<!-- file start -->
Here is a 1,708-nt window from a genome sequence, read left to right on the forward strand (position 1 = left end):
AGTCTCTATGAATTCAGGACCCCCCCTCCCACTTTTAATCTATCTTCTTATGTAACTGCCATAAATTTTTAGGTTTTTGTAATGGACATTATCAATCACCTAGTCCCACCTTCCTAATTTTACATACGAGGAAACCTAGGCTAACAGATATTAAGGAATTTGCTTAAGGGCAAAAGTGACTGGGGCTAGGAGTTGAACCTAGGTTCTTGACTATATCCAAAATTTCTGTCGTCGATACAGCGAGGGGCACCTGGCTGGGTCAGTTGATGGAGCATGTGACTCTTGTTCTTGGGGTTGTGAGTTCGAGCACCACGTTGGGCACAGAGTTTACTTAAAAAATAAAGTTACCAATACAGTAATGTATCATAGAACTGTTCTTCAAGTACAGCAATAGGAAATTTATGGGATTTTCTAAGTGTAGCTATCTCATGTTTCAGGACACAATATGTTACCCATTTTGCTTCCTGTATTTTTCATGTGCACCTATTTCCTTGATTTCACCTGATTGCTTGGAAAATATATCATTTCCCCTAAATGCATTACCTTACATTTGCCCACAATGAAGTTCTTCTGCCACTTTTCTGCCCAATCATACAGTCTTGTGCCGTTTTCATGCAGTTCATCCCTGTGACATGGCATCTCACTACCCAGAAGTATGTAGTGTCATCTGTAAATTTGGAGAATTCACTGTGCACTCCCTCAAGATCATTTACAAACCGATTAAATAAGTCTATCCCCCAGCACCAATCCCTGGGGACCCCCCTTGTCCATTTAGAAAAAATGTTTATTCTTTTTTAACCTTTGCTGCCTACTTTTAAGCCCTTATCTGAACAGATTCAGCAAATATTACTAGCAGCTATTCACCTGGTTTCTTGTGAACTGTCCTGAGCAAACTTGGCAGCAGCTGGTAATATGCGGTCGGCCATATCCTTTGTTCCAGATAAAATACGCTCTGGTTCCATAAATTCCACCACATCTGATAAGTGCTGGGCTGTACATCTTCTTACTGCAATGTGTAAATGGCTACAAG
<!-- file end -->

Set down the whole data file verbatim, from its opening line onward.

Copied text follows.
Here is a 1,708-nt window from a genome sequence, read left to right on the forward strand (position 1 = left end):
AGTCTCTATGAATTCAGGACCCCCCCTCCCACTTTTAATCTATCTTCTTATGTAACTGCCATAAATTTTTAGGTTTTTGTAATGGACATTATCAATCACCTAGTCCCACCTTCCTAATTTTACATACGAGGAAACCTAGGCTAACAGATATTAAGGAATTTGCTTAAGGGCAAAAGTGACTGGGGCTAGGAGTTGAACCTAGGTTCTTGACTATATCCAAAATTTCTGTCGTCGATACAGCGAGGGGCACCTGGCTGGGTCAGTTGATGGAGCATGTGACTCTTGTTCTTGGGGTTGTGAGTTCGAGCACCACGTTGGGCACAGAGTTTACTTAAAAAATAAAGTTACCAATACAGTAATGTATCATAGAACTGTTCTTCAAGTACAGCAATAGGAAATTTATGGGATTTTCTAAGTGTAGCTATCTCATGTTTCAGGACACAATATGTTACCCATTTTGCTTCCTGTATTTTTCATGTGCACCTATTTCCTTGATTTCACCTGATTGCTTGGAAAATATATCATTTCCCCTAAATGCATTACCTTACATTTGCCCACAATGAAGTTCTTCTGCCACTTTTCTGCCCAATCATACAGTCTTGTGCCGTTTTCATGCAGTTCATCCCTGTGACATGGCATCTCACTACCCAGAAGTATGTAGTGTCATCTGTAAATTTGGAGAATTCACTGTGCACTCCCTCAAGATCATTTACAAACCGATTAAATAAGTCTATCCCCCAGCACCAATCCCTGGGGACCCCCCTTGTCCATTTAGAAAAAATGTTTATTCTTTTTTAACCTTTGCTGCCTACTTTTAAGCCCTTATCTGAACAGATTCAGCAAATATTACTAGCAGCTATTCACCTGGTTTCTTGTGAACTGTCCTGAGCAAACTTGGCAGCAGCTGGTAATATGCGGTCGGCCATATCCTTTGTTCCAGATAAAATACGCTCTGGTTCCATAAATTCCACCACATCTGATAAGTGCTGGGCTGTACATCTTCTTACTGCAATGTGTAAATGGCTACAAG